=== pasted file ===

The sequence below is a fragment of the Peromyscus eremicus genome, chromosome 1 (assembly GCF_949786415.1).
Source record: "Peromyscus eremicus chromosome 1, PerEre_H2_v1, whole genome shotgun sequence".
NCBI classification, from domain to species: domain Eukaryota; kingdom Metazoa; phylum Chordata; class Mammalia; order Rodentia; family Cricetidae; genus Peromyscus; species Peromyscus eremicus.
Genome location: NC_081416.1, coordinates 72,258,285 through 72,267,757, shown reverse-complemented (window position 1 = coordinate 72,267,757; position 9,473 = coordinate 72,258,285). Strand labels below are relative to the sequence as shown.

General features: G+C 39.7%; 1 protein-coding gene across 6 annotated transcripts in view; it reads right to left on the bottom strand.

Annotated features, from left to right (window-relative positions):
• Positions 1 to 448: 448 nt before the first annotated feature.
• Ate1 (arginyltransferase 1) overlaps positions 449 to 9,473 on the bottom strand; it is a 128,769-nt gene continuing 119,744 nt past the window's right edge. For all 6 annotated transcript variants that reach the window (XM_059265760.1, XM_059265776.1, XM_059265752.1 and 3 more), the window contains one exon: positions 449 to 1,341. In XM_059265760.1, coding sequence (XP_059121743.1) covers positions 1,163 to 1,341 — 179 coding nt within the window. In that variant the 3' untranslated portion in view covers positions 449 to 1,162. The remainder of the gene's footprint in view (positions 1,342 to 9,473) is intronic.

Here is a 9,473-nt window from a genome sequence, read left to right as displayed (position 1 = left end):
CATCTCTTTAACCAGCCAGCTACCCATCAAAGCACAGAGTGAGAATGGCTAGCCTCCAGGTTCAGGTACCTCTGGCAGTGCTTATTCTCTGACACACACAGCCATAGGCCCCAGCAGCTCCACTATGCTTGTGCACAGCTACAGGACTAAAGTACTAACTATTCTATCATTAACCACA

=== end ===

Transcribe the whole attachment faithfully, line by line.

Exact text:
The sequence below is a fragment of the Peromyscus eremicus genome, chromosome 1 (assembly GCF_949786415.1).
Source record: "Peromyscus eremicus chromosome 1, PerEre_H2_v1, whole genome shotgun sequence".
NCBI classification, from domain to species: domain Eukaryota; kingdom Metazoa; phylum Chordata; class Mammalia; order Rodentia; family Cricetidae; genus Peromyscus; species Peromyscus eremicus.
Genome location: NC_081416.1, coordinates 72,258,285 through 72,267,757, shown reverse-complemented (window position 1 = coordinate 72,267,757; position 9,473 = coordinate 72,258,285). Strand labels below are relative to the sequence as shown.

General features: G+C 39.7%; 1 protein-coding gene across 6 annotated transcripts in view; it reads right to left on the bottom strand.

Annotated features, from left to right (window-relative positions):
• Positions 1 to 448: 448 nt before the first annotated feature.
• Ate1 (arginyltransferase 1) overlaps positions 449 to 9,473 on the bottom strand; it is a 128,769-nt gene continuing 119,744 nt past the window's right edge. For all 6 annotated transcript variants that reach the window (XM_059265760.1, XM_059265776.1, XM_059265752.1 and 3 more), the window contains one exon: positions 449 to 1,341. In XM_059265760.1, coding sequence (XP_059121743.1) covers positions 1,163 to 1,341 — 179 coding nt within the window. In that variant the 3' untranslated portion in view covers positions 449 to 1,162. The remainder of the gene's footprint in view (positions 1,342 to 9,473) is intronic.

Here is a 9,473-nt window from a genome sequence, read left to right as displayed (position 1 = left end):
CATCTCTTTAACCAGCCAGCTACCCATCAAAGCACAGAGTGAGAATGGCTAGCCTCCAGGTTCAGGTACCTCTGGCAGTGCTTATTCTCTGACACACACAGCCATAGGCCCCAGCAGCTCCACTATGCTTGTGCACAGCTACAGGACTAAAGTACTAACTATTCTATCATTAACCACA